Negative mindset stifles city's heritage
By Plymouth Herald | Saturday, November 03, 2012, 05:30
A RECENT editorial in The Herald called for further comment on the airport inquiry. I make the following points.
Photomontage of how the Plymouth Breakwater might look with a giant curtain of spray, as suggested by Jaime Lerner
The Herald recently waxed eloquent over the unusual "attractions" proposed by the distinguished visiting architect Professor Lerner, who pointed out what dramatic improvements he thought Plymouth needed.
His proposed Breakwater light show would be pretty on a balmy summer night, but Plymouth's seasons get confused and the massive costs to the ratepayers in these depleted times would mean an unaffordable mission and a great burden on a city which cannot even afford a basic upgrade of its depressing 'Skid Row' Bretonside bus station.
The professor would not know that the city fathers will not release their frantic grip on anything to do with the much-needed proper development of this besieged city.
Professor Lerner's observations may have merit, but there are those of us of this city who have also lived in great places across the world, and coming back to this sad, deprived and once-proud place, feel an acute sense of loss and frustration at the infra-structural damage and architectural vandalism which has been inflicted on Plymouth since the Blitzes by certain vested interests.
The demolition of the Mount Batten RAF seaplane base, which held a unique place in aviation history, denied the city of a truly valuable international tourism asset. The circular medieval tower built there served as an ack-ack gun emplacement in WWII. It still has great potential as a most interesting attraction and museum.
On the western precinct, over the Stonehouse bridge, carved under a rocky outcrop, is the WWII Combined Ops HQ in a network of bomb-proof offices, briefing rooms, barracks and an operational deployment centre, still to be reclaimed as an intriguing tourist feature. But that would be a forlorn hope, given the council's negative mindset and its well-developed facility for finding reasons why positive projects should not be permitted.
Proposals I submitted to the council and to the 'disappeared' so-called Plymouth Development Corporation elicited no reactions. It had moved into a small part of Devonport, took up residence in Admiralty buildings, took over former naval/marine housing, manicured some homes, sold them and were suddenly, gone! (Apparently after having received EU development funding).
There are at Mount Batten, Staddon Heights, near Plym Bridge and Plympton, opportunities to fully research and develop ancient tourist attractions of great interest, and given that most English schools do not consider historic knowledge as relevant, children are missing out, as are tourists.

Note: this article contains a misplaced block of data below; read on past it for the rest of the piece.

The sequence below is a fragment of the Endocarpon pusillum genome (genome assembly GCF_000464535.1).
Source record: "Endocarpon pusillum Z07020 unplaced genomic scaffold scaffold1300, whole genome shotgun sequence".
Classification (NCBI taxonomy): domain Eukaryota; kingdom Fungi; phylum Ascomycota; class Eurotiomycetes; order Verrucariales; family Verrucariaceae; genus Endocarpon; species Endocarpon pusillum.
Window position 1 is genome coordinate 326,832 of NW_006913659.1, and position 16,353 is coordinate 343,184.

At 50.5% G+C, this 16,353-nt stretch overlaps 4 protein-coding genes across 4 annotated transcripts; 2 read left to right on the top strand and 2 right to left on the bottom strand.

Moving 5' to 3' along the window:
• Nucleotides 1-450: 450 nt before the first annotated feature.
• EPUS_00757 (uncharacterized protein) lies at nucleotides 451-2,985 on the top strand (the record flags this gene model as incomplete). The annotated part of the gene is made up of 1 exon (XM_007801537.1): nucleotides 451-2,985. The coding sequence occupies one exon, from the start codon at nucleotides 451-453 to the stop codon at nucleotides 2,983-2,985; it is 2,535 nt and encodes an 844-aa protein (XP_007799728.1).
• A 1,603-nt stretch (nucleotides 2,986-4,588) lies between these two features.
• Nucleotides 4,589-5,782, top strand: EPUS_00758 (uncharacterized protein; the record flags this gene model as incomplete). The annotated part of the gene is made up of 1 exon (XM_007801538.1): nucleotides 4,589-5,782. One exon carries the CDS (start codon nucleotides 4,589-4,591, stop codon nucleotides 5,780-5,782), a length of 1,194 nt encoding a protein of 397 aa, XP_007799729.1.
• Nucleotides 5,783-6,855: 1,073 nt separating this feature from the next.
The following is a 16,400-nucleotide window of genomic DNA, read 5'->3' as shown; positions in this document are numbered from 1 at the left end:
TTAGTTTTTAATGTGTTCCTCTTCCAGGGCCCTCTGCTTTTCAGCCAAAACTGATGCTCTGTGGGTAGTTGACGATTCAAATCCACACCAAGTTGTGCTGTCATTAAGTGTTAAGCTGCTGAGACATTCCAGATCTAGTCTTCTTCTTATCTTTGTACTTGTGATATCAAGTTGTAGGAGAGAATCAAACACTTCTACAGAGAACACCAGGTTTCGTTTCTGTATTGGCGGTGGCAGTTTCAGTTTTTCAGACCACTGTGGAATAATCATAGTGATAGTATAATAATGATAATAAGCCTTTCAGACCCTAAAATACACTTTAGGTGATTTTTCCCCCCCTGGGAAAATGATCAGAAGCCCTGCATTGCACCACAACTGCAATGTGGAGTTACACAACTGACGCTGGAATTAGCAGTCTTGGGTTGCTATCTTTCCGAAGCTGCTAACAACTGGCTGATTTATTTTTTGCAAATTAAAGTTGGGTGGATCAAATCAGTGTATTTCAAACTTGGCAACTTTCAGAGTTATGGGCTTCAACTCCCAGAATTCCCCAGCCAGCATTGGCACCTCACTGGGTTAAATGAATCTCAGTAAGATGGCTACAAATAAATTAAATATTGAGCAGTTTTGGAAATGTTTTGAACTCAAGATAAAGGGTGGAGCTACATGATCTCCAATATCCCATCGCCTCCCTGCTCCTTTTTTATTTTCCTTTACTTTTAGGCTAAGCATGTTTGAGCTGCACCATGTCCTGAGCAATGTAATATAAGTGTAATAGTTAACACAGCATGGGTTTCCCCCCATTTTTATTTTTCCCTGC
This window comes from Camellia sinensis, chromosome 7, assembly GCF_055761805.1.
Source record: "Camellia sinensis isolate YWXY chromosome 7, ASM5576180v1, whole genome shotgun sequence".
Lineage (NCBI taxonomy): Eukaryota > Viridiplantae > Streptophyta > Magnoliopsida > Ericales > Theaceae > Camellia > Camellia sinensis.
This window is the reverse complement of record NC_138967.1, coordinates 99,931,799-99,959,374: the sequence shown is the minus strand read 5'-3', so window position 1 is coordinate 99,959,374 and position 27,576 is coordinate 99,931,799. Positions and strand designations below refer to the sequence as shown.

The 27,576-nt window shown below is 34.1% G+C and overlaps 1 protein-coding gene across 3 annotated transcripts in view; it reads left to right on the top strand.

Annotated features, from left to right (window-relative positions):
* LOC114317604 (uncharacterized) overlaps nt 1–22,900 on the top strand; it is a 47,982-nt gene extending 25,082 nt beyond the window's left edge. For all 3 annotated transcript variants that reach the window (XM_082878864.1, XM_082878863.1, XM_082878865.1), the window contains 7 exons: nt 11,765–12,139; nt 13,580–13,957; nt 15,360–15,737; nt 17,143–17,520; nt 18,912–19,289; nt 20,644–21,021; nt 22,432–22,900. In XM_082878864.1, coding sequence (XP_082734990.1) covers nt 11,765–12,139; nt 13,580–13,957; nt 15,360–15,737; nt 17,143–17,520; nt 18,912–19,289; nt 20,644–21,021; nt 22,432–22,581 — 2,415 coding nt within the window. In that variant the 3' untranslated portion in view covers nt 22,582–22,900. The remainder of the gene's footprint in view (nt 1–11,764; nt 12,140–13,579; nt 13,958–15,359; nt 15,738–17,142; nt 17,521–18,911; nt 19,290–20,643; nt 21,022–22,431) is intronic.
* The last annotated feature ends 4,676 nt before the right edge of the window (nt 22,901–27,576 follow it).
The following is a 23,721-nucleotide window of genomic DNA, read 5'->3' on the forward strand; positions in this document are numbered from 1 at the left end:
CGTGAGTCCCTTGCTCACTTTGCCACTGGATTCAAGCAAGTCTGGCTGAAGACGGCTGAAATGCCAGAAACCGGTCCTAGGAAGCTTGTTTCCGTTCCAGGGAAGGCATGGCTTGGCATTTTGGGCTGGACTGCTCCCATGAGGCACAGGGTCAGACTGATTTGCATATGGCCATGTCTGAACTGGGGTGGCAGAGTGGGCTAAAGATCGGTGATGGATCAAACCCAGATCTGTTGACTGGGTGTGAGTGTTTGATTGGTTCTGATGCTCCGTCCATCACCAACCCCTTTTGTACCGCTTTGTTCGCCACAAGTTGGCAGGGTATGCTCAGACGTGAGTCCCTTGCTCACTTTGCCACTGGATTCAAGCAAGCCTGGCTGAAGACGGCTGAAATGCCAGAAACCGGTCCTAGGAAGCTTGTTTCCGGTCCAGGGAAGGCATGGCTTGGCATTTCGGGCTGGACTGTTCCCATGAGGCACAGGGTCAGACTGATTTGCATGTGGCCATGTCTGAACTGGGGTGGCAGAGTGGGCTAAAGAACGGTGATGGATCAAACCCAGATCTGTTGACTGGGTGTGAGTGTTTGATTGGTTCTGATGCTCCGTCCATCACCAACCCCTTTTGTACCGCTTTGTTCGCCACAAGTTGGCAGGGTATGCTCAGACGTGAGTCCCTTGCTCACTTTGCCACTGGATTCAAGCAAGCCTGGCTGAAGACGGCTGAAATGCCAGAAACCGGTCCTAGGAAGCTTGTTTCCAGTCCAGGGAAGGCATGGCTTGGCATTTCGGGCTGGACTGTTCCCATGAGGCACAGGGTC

At an ancient site not 300 metres from The Herald office and several hill fort sites around Plymouth there are probably amazing discoveries yet to be made, all which could add to the this city's already rich, but now sadly ignored historic heritage.
So, city council and leader Cllr Tudor Evans, please stand to... heed good advice. Engage with those of us who were launched into life from this port, have seen bits of the world and who know what works. Give me a year as creative consultant and I begin by producing a Festival of Plymouth with an old-style Barbican Regatta, (after a de-con operation to clear the pollution in the harbour), traditional Barbican street sports, military tattoos, a "son et lumiere", a period costume ball on the Hoe and other events which could form the basis for further festivals.
But first we need to unlock the deadlock which has been created to delete Plymouth's airport and its status as a regional airline centre.
From the profile of events which have resulted in the closure, I believe that certain unusual procedures and sequential practices have been used.
The vectors employed in the strategy, such as SHG negotiating to sell Air South West to the Hull-based Eastern Airlines and the commissioning of a firm of Westminster-based accountants to produce figures to 'prove' Plymouth's inability to utilise its airport and to show that its airline was not able to operate at a profit, by setting out preloaded 'negative' findings beforehand, should be raising questions, as I do.
Since Plymouth's rail and road links are highly expensive, costly in man hours, it is time that Plymouth be free to function by recovering its regional airline service . A proper city council has a duty to its 350,000 citizens and its industries to provide all support and encouragement for its aviation services, and this includes a flying school, perhaps under the auspices of the University.
And since Plymouth was one of the original Cinque Ports of Departure from Britain by Royal Warrant, (as once remarked the Warden of the Cinque Ports, Winston Churchill), it ill behoves any council to block that access. And in terms of the prevention of vital operations of the Royal Navy, Royal Air Force and the Queen's Flight from using Plymouth Airport, this closure could be seen effectively as an act of sabotage against the state.
As a veteran soldier I am particularly interested in this aspect and suggest that the appropriate military, Naval and RAF authorities at staff level, as well as the Civil Aviation Authorities, commence investigations without delay, so that all operations at Plymouth's Airport can be resumed and both and regional and cross-Channel passenger services can be resumed under professional aviation management. without further delay.